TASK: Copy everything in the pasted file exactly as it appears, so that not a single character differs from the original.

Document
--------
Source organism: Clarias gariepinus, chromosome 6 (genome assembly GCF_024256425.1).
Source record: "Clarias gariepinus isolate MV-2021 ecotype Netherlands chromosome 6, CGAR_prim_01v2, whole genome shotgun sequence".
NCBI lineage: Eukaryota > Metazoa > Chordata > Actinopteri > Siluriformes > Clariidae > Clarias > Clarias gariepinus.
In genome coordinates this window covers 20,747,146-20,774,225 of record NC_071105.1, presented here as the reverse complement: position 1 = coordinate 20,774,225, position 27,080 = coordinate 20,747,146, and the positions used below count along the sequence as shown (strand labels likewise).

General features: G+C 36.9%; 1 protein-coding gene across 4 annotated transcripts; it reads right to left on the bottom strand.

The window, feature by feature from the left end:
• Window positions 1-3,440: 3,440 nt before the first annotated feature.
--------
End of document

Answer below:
Source organism: Clarias gariepinus, chromosome 6 (genome assembly GCF_024256425.1).
Source record: "Clarias gariepinus isolate MV-2021 ecotype Netherlands chromosome 6, CGAR_prim_01v2, whole genome shotgun sequence".
NCBI lineage: Eukaryota > Metazoa > Chordata > Actinopteri > Siluriformes > Clariidae > Clarias > Clarias gariepinus.
In genome coordinates this window covers 20,747,146-20,774,225 of record NC_071105.1, presented here as the reverse complement: position 1 = coordinate 20,774,225, position 27,080 = coordinate 20,747,146, and the positions used below count along the sequence as shown (strand labels likewise).

General features: G+C 36.9%; 1 protein-coding gene across 4 annotated transcripts; it reads right to left on the bottom strand.

The window, feature by feature from the left end:
• Window positions 1-3,440: 3,440 nt before the first annotated feature.